Today is our eighth wedding anniversary.
That’s not so important, really, to anyone except us. But because we got married just as soon as we could, with the first wave of legal same-sex marriages in the United States, this day and this week ring with history.
The hammer that rings this matrimonial bell is, in some ways, a chime of triumph: Since Massachusetts led the way eight years ago, a number of other states have followed suit.
But that same hammer is also a cudgel of anti-gay reaction and homophobic hysteria. Thirty states have amended their constitutions in a way that singles out and punishes our families-most recently North Carolina, where voters passed an restriction not only on marriage, but on civil unions and domestic partnerships, a restriction so vicious and unnecessary that even David Blankenhorn, a prominent backer of the most notorious of all anti-gay ballot initiatives, California’s Proposition 8, came out against it, together with Elizabeth Marquardt of the Institute for American Values, in an April 11 editorial.
"For one thing, it means that North Carolina could not, now or ever, take any step or devise any policy to extend legal recognition and protection to same-sex couples. No domestic partnership laws. No civil unions. Nothing," Blankenhorn and Marquardt wrote. "That’s mighty cold. If you disdain gay and lesbian persons, and don’t care whether they and their families remain permanently outside of the protection of our laws, such a policy might be your cup of tea. But it’s not our view..."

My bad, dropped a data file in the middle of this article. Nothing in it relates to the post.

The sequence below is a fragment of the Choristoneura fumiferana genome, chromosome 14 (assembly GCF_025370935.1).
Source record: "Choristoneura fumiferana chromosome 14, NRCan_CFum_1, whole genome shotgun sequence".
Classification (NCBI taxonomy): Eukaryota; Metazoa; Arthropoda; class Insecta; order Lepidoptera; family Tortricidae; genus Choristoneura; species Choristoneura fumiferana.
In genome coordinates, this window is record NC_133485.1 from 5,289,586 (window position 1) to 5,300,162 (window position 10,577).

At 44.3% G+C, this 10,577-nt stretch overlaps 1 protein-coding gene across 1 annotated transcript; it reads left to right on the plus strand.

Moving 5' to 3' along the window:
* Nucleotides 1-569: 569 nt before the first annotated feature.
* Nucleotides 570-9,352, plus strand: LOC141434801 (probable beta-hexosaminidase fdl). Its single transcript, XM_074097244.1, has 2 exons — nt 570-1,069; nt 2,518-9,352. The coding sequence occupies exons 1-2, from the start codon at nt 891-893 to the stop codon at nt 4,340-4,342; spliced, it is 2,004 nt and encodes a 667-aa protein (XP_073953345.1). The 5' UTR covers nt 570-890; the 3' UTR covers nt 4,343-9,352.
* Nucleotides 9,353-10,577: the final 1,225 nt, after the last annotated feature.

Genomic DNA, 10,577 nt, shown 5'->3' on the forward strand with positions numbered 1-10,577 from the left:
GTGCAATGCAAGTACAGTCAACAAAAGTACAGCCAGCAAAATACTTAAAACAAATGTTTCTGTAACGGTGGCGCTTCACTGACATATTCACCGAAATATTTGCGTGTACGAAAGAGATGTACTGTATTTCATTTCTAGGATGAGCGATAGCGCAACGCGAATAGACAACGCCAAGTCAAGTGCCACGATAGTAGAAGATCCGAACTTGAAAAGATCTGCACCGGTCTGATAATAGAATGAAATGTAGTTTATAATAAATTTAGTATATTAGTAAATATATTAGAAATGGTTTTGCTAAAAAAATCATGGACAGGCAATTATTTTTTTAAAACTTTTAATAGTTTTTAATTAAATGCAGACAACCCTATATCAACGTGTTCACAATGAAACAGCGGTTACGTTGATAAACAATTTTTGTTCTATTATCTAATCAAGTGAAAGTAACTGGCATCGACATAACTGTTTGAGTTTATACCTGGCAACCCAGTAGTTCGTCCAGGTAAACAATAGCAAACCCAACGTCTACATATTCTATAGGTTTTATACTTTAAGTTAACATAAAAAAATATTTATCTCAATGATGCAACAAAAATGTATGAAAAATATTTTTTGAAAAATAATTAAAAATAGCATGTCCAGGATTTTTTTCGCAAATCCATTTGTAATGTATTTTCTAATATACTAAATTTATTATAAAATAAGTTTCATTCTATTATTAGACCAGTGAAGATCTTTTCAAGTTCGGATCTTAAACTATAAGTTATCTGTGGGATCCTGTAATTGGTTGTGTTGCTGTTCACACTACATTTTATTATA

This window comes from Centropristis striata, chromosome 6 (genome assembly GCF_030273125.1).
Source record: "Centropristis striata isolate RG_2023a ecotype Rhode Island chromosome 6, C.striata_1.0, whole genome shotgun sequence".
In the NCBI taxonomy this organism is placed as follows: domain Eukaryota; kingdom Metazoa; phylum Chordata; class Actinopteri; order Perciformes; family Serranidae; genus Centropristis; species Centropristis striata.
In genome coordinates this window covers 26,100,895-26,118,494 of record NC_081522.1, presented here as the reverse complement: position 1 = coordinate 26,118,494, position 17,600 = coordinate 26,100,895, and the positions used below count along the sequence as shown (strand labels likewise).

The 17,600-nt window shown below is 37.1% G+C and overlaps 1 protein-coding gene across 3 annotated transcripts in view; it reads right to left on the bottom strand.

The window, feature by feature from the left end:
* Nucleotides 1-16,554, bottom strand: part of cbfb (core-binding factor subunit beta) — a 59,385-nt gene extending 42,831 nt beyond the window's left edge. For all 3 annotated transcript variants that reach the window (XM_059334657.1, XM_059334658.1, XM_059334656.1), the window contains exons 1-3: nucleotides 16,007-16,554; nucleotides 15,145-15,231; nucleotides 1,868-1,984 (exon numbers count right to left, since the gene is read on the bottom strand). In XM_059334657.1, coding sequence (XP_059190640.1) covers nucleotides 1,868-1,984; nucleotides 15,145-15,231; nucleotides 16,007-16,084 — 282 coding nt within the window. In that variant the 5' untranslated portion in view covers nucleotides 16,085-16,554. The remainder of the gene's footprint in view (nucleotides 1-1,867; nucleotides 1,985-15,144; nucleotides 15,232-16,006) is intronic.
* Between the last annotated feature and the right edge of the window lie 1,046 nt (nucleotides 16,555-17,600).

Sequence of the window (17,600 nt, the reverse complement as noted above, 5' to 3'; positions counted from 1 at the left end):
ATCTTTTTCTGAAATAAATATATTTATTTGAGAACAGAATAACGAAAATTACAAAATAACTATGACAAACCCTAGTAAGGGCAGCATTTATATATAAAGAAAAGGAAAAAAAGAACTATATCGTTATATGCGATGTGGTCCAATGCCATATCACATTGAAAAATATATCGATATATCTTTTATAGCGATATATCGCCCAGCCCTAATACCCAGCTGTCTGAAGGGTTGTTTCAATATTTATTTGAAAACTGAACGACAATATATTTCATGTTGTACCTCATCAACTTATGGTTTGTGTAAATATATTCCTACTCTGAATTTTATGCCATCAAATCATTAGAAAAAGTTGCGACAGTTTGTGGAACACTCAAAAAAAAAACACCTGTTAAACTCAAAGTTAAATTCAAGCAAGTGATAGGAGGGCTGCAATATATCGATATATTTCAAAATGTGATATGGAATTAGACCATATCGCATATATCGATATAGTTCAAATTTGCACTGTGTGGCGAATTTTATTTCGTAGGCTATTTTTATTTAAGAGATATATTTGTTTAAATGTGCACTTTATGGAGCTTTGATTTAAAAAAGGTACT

It was, evidently, the view of 62% of North Carolina voters.
There’s good news out there, too, such as Washington State’s lawmakers having approved marriage equality for all families there, and Maine marriage advocates putting a pro-marriage initiative on the ballot for this fall. But the good news feels thin and provisional: It’s a shame and a disappointment that we’re now going along with the idea of voting on people’s rights, and even if we win in Maine it feels like a betrayal of a deeply important core value. As for Washington State, as you might expect, anti-gay forces there are working to put the new law up for repeal at the hands of the voters, as happened at the Maine ballot box in 2009 and California in 2008.